New Study Looks at Caregiving and Twins

Study of older female twins shows caregiving does not directly cause stress

Does caregiving cause stress?

Most research shows that it does - in spades.  But a small study on a limited sample suggests  how family caregivers handle distress is influenced more by their genes and family history than by the difficulty of the caregiving role. Those are the findings of  Peter Vitaliano, a professor of psychiatry and psychology at the University of Washington, and his colleagues after studying more than a thousand female twins, some of whom were caregivers.

According to Vitaliano, how your parents handled stress (such as a job loss or illness) is the greatest indicator of how you're likely to handle stress. (Your reaction to stress also depends on your coping skills, social support and financial resources.)

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If you never suffered depression before you became a caregiver, the likelihood you'll be depressed after you become one isn't markedly increased. "But if you have a history of depression or vulnerability to it, it's like mixing oil and fire," says Vitaliano. "It makes the risk even greater." Interesting: A caregiving twin was more anxious than a non-caregiving sister. Vitaliano says that's because caregiving influences anxiety but not depression.

This new study confirms Vitaliano's prior research. He had found that 20 percent of caregivers had mild to severe depression versus 2 to 3 percent of non-caregivers. "While that's a big difference, 80 percent didn't get depressed," he says. "If caregiving caused depression, it would be much higher than 20 percent."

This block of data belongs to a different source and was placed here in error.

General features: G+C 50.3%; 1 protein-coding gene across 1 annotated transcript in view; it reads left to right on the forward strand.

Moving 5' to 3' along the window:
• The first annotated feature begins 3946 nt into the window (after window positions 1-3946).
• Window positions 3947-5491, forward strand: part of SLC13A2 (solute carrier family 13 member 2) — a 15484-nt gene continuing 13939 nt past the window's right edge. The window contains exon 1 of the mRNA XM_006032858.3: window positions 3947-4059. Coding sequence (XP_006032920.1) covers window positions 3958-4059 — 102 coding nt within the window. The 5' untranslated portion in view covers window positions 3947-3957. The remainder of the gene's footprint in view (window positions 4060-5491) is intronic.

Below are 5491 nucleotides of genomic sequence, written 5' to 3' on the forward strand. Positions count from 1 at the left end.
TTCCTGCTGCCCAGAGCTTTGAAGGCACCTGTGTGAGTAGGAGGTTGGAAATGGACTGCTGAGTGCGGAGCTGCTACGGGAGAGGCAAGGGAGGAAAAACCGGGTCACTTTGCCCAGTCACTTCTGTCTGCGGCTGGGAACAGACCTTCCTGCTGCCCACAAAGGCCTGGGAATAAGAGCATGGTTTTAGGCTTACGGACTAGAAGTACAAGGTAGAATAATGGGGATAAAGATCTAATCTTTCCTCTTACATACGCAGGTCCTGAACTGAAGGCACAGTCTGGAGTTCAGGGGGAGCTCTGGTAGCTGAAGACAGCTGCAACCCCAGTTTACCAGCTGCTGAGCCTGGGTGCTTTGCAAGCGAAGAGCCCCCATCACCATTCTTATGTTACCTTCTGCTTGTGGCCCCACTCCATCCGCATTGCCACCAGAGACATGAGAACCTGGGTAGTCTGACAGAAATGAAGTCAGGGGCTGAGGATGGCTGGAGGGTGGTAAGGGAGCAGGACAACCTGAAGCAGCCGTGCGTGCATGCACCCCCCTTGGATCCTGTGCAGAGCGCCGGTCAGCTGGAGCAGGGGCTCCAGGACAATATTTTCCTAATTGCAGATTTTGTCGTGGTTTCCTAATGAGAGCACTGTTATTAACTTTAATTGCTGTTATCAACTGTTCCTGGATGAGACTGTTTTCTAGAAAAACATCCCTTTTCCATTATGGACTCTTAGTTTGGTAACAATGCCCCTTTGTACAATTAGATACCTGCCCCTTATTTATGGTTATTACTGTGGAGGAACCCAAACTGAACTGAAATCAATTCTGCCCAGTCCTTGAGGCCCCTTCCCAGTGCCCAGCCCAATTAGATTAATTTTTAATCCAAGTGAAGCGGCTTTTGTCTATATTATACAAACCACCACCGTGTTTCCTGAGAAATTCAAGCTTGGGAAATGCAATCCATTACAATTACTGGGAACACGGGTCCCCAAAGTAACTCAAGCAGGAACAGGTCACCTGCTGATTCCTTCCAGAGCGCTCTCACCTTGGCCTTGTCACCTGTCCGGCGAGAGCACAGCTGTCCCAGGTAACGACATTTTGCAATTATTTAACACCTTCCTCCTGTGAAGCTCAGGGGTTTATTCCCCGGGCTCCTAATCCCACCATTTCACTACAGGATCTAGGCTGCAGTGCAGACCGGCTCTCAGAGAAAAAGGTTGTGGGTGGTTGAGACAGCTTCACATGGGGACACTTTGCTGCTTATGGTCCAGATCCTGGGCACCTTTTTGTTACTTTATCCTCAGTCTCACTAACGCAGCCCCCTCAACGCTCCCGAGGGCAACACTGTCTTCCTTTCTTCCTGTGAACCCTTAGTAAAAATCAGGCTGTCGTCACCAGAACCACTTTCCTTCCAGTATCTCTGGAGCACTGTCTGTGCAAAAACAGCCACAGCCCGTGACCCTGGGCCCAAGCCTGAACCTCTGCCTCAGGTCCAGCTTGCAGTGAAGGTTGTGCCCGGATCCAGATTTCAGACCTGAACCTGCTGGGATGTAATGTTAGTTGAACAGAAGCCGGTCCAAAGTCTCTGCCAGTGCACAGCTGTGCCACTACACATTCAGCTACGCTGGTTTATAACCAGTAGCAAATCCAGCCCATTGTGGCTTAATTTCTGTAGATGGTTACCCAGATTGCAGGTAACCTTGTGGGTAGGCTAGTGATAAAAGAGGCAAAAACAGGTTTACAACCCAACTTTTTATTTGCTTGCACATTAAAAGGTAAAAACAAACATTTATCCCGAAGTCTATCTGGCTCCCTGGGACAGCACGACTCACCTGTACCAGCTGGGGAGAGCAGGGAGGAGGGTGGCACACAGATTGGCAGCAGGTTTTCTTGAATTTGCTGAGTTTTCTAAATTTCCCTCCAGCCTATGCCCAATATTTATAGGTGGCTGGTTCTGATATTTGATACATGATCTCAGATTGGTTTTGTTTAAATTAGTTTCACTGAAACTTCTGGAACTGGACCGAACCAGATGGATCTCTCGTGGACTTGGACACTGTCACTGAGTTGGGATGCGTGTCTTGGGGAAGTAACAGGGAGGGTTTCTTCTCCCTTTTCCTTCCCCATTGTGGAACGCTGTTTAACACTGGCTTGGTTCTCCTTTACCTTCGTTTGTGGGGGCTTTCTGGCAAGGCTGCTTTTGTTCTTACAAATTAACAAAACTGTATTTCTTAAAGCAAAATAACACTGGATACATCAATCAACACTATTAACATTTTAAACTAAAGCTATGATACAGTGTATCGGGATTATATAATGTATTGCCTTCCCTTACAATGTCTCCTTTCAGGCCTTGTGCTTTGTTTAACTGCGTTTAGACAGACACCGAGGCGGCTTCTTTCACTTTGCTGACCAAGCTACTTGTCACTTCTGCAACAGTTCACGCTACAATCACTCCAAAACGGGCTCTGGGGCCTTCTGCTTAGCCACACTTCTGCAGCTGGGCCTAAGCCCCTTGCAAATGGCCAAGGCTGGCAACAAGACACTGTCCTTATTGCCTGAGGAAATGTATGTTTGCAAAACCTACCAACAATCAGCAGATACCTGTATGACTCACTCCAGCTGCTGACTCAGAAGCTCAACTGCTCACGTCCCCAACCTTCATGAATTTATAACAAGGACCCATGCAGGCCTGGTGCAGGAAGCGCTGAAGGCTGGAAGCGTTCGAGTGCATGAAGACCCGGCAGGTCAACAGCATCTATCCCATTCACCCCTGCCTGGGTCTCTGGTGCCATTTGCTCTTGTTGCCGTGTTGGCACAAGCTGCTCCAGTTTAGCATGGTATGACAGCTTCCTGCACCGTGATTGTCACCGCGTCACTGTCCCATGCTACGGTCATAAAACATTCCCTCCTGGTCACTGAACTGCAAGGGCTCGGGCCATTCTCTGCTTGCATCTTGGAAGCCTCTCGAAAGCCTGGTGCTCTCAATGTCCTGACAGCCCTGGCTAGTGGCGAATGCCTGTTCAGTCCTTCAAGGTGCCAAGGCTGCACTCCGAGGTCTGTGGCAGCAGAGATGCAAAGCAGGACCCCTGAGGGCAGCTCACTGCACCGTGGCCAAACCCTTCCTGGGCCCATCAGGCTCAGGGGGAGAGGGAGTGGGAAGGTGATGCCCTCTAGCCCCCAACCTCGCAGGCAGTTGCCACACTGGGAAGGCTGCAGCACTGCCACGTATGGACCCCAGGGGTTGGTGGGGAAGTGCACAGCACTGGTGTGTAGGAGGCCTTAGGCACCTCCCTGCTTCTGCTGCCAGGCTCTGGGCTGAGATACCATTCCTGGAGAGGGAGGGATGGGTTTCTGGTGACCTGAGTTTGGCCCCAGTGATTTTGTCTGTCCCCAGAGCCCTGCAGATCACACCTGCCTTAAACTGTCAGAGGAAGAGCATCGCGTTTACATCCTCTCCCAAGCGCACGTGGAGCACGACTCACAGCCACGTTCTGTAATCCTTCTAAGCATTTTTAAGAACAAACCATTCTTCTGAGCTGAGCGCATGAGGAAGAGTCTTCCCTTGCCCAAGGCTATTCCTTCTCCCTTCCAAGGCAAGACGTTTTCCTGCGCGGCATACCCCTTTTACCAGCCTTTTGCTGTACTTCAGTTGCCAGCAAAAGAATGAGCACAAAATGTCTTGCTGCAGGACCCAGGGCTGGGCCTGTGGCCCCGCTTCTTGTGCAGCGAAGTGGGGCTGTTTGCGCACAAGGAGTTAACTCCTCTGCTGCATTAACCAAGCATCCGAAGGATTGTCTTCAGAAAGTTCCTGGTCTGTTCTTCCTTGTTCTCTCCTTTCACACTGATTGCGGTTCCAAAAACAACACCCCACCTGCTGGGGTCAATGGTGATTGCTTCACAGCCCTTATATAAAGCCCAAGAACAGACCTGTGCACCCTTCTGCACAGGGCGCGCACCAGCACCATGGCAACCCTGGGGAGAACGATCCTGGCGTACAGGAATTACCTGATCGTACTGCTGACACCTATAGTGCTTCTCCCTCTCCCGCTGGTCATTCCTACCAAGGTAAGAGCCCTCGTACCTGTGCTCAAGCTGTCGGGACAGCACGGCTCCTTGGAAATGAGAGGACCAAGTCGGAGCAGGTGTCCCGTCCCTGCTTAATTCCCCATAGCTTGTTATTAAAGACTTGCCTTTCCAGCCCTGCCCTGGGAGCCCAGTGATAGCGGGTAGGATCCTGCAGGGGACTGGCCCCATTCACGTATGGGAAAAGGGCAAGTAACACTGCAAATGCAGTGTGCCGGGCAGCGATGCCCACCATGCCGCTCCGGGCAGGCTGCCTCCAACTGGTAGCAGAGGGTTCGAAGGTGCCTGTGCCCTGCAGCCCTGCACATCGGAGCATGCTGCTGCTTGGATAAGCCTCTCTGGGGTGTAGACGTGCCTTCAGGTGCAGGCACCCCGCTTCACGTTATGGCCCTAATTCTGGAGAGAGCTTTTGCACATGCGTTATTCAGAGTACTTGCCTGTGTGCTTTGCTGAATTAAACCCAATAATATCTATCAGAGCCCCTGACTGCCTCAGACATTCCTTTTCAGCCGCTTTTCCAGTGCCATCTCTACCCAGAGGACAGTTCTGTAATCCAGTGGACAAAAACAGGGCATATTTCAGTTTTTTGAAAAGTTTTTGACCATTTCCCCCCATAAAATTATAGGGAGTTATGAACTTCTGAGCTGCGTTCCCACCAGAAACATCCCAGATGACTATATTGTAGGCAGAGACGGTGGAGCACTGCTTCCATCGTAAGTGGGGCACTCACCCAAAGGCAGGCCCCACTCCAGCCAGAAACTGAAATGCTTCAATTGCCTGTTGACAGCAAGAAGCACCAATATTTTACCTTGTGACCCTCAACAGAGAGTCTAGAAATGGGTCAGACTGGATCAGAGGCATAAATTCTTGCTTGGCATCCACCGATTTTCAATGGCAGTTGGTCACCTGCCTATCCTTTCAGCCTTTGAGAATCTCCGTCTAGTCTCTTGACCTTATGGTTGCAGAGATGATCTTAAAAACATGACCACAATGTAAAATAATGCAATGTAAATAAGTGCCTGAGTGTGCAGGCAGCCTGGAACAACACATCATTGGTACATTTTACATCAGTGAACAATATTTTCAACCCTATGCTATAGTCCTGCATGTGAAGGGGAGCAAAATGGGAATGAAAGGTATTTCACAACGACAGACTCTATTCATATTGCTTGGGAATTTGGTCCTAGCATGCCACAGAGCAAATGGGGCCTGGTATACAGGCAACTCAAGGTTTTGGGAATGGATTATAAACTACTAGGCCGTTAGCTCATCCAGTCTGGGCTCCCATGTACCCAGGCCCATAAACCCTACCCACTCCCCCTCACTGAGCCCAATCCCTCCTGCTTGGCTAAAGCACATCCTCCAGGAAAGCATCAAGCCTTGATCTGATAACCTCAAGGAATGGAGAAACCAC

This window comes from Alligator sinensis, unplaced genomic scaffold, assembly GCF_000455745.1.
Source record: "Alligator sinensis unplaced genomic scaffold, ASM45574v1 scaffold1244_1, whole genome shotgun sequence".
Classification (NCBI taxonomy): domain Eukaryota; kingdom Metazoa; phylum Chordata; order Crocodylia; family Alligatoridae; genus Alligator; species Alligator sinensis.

Researchers examined female twins, using almost twice as many identical as fraternal twins. Among the pairs, 188 were caregivers. If you're wondering why males weren't included in the study, it's because UW researchers couldn't find enough male twins who were caregivers. The study was published last month in the Annals of Behavioral Medicine.

With constraints on government health care funding and a galloping increase in an aging population that will require more caregivers - not to mention the 12 million Americans who experts predict will have developed  Alzheimer's by 2030 - studies like Vitaliano's may lead to treatment interventions and public policies that can focus on the most vulnerable caregivers.

Sally Abrahms writes about boomer and senior caregiving, housing and age 50+ work. Follow her on Facebook and Twitter.

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